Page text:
John Lawrence’s message from April 9, 2018
ISU Extension and Outreach will be celebrating 100 years of organized extension work in 51 counties this year. Last time I checked, I was scheduled to attend at least half of them. (Some counties are still getting their plans together and haven’t scheduled their celebrations yet.) The events started in February with Cherokee County, and West Pottawattamie in March, and continue throughout the spring, summer and fall, to early December. Did you know?
- On April 10, 1906, the Iowa Agricultural Extension Act became law, making Iowa the first state in the nation to formalize extension at a land-grant university. The appropriation the first year was $15,000. (Yes, I’ve been reading my R.K. Bliss extension history book again.)
- Clinton County was the first to organize for extension work, raise money locally and hire a county agent. M.L. Mosher signed a contract July 6, 1912, to become the county agent Sept. 1.
- Over the next few years, the rest of our counties began organizing for extension work.
- The rest of the nation caught up in 1914, when the Smith-Lever Act formally established the Cooperative Extension Service and the partnership between the Federal government and the states. Iowa State became the first land-grant institution to accept the terms.
- We began celebrating our county 100-year anniversaries in 2012. We’ll have our final three county centennials in 2019 – Page, Dallas, and Jefferson counties.
We all can be proud of our heritage as we engage citizens with university resources in partnership with federal, state and county governments. However, as we celebrate our history, we are focused on Iowa’s future.
- Make sure to review the April program update from the leadership team.
- Extension Information Technology says April 30 is the LAST day to order new computers and have them billed for the 2018 fiscal year. Current computer quotes and an order form are online. Any computers ordered on or after May 1 may not arrive in time to be setup and billed by the end of the fiscal year. If you have questions, please email Michael Mauton, systems analyst, email@example.com.
- Take a moment to watch this short video of “20,000 Meals from the Heartland,” our meal-packaging experience during Annual Conference. You might even see yours truly, sporting a hairnet and beardnet.
— John D. Lawrence
Iowa State University Vice President for Extension and Outreach
John Lawrence’s Monday Message from April 17, 2017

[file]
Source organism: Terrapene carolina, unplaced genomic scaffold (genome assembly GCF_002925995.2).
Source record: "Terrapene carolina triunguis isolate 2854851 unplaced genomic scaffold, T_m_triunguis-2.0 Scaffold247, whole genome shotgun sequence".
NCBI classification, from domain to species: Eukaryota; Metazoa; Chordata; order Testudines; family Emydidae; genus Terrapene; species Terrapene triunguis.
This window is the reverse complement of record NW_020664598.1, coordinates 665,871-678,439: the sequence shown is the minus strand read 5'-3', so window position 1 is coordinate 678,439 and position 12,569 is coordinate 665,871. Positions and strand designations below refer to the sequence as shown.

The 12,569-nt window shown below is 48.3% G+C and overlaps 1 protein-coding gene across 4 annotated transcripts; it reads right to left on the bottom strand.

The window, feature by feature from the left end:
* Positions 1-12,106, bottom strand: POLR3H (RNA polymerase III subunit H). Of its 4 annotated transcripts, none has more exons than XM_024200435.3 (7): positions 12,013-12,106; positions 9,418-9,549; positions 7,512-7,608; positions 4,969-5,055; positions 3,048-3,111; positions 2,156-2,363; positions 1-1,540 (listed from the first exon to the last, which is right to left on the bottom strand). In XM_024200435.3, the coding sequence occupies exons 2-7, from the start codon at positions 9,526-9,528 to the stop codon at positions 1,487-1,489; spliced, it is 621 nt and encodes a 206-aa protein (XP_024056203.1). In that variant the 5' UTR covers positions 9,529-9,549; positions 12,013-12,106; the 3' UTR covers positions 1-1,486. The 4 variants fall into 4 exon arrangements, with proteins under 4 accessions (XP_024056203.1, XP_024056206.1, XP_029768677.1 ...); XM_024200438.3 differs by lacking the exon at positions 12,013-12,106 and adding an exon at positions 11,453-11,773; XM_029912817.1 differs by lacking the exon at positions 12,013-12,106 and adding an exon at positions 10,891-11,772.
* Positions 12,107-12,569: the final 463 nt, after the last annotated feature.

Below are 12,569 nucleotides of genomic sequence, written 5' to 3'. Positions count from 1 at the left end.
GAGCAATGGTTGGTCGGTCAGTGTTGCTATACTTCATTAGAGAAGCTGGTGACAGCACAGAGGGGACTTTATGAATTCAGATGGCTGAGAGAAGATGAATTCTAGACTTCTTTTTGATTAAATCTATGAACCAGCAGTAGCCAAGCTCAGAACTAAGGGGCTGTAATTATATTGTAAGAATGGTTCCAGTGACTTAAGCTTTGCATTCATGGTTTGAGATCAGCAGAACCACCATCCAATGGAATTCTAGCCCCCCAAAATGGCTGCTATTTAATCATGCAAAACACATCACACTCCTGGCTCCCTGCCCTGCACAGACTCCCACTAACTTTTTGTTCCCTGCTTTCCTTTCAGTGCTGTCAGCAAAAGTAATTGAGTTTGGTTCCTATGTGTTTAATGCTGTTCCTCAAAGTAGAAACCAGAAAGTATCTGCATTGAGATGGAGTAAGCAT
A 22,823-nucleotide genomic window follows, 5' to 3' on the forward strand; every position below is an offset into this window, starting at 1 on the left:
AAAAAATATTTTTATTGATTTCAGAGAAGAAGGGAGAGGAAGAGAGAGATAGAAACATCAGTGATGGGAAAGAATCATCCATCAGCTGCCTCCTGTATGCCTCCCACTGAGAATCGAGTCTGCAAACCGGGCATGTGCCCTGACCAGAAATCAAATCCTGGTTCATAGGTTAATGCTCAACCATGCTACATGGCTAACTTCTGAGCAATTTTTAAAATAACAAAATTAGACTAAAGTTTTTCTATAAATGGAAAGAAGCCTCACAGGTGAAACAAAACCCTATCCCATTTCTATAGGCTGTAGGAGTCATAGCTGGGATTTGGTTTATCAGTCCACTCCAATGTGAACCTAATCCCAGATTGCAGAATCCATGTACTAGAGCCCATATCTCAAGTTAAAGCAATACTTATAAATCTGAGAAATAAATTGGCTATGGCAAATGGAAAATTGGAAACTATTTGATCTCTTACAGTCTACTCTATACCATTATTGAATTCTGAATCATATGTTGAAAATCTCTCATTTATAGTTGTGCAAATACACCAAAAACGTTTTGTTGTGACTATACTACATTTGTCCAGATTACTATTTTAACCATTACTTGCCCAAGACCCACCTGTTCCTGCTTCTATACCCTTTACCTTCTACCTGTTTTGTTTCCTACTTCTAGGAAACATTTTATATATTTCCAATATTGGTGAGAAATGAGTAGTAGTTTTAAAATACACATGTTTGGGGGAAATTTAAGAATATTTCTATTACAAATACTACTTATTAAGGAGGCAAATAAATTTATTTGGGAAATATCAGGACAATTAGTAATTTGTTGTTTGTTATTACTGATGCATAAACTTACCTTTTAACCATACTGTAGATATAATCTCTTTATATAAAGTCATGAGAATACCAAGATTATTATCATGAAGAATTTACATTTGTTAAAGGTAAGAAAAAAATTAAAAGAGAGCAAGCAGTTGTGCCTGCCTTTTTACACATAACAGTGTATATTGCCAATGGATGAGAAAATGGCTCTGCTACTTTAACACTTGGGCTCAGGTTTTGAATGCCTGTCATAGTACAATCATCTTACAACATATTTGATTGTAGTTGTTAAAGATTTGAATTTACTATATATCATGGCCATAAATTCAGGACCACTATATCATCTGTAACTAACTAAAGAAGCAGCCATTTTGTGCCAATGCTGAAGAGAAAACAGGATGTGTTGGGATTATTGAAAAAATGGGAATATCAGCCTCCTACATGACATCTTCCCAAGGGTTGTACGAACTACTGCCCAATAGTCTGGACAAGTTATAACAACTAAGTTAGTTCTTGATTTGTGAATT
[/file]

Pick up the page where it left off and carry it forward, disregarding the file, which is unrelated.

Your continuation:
Happy ISU Extension and Outreach Week! This year we’re sharing our land grant legacy – of the land, the people, and their stories. It’s the foundation that empowers us, each and every day, to provide education and build partnerships for a strong Iowa. Did you know?
- Iowa State University is NOT built upon the original land that was granted from the Morrill Act.
- Our actual land grant includes more than 200,000 acres – in western Iowa.
- The federal government granted this land to our state so it could be leased or sold to fund a university for Iowans.
We have been identifying the original land grant parcels and the current landowners. However, we want to help all Iowans connect with the legacy that helped to build Iowa State University and paved the way for ISU Extension and Outreach.
The Morrill Act of 1862 provided the grant of land as a funding mechanism for what became the Land Grant Universities. The national Smith-Lever Cooperative Extension Act signed May 8,1914 established a new cooperative relationship between states and the federal government, creating the national Extension System. By that time Iowa’s extension service was eight years old and relationships between counties and what was then Iowa State College were already forming. Several counties already have celebrated their centennial and 21 counties will hit the 100 year mark this year. So, happy ISU Extension and Outreach Week! Take a moment to appreciate the heritage of our great organization and look around at the history that we are making today.
I’ve said it before, and I will keep saying it. ISU Extension and Outreach is strong because we are talented people working together – campus and county; faculty, staff and council members. Our success is because of “we.” We find comprehensive solutions from across programs and disciplines to educate and serve Iowans. We help each other to be successful by sharing information, lending a hand or being a sounding board. The communication and camaraderie make us stronger as we care for our organization and our colleagues. We all can be proud to be part of the Iowa State University Extension and Outreach team. Thank you for your dedication and service to Iowans.
— John D. Lawrence
Iowa State University Acting Vice President for Extension and Outreach
P.S. Because so many people decided to “Give mine to EIE” during Annual Conference, we raised $3,363 in one day – a 42 percent increase over last year’s total. Thank you to everyone who contributed or pledged their support for Excellence in Extension. You’ll be hearing more about this campaign that encourages us to invest in ourselves as extension professionals.